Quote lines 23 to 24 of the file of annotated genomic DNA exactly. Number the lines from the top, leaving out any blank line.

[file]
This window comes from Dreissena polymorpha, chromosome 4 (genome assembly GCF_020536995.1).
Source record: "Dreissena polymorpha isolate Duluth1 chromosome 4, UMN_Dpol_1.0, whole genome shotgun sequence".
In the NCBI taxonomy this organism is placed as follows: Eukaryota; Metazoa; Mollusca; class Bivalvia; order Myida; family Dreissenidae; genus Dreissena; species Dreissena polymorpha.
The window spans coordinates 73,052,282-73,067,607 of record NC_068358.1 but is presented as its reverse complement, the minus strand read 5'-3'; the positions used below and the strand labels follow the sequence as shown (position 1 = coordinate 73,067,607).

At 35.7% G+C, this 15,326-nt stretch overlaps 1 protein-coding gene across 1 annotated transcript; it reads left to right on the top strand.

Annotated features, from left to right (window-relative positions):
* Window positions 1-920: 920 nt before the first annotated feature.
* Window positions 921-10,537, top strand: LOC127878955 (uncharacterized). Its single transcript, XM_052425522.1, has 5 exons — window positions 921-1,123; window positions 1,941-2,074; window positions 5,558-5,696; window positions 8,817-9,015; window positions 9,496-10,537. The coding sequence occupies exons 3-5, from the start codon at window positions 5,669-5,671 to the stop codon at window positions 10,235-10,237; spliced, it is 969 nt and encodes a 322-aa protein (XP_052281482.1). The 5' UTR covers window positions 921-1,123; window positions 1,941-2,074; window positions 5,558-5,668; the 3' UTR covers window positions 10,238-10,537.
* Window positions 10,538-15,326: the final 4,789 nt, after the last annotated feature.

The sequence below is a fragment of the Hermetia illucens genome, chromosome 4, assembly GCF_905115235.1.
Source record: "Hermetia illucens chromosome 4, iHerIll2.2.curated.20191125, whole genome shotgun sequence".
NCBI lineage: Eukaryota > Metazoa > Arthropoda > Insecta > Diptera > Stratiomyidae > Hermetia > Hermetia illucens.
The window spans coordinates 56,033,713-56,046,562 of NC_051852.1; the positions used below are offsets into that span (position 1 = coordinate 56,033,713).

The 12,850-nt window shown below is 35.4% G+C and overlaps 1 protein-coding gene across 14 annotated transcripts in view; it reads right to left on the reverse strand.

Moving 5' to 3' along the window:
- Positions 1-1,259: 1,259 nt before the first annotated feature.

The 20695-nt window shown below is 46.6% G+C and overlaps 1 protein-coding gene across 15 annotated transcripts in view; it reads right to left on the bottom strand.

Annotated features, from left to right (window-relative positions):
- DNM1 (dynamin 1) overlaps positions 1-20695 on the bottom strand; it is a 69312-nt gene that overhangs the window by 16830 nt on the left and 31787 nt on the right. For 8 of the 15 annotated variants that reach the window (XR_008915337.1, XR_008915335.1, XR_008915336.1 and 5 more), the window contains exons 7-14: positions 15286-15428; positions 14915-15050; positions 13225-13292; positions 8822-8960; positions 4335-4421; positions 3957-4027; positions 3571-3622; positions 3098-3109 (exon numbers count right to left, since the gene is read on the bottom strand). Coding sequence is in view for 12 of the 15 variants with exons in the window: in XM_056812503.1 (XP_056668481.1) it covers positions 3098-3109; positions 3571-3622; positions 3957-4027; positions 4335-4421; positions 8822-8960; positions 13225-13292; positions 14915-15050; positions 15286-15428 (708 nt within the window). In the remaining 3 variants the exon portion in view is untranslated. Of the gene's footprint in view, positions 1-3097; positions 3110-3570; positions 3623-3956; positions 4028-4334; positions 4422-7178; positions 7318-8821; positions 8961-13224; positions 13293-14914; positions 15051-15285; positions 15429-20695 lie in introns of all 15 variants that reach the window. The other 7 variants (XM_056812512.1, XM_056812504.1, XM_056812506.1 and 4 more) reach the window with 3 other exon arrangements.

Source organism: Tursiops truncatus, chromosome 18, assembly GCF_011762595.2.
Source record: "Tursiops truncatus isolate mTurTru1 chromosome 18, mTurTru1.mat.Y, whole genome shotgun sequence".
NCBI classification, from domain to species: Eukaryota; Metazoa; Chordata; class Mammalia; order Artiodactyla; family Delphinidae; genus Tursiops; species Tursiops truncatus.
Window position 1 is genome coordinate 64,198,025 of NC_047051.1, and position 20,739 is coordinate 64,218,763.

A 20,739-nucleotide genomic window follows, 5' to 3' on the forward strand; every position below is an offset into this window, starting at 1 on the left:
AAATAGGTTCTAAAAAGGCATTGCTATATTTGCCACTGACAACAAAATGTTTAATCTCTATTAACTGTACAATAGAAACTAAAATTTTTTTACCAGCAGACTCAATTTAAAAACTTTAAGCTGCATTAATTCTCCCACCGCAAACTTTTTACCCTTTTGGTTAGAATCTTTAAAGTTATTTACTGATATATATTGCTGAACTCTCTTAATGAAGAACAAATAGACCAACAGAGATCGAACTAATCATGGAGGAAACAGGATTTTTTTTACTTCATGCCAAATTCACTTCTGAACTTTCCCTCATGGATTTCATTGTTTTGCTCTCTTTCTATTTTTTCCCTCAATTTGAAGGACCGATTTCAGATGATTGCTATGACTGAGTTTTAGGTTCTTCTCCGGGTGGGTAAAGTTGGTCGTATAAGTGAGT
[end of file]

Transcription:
Window position 1 is genome coordinate 64,198,025 of NC_047051.1, and position 20,739 is coordinate 64,218,763.

A 20,739-nucleotide genomic window follows, 5' to 3' on the forward strand; every position below is an offset into this window, starting at 1 on the left: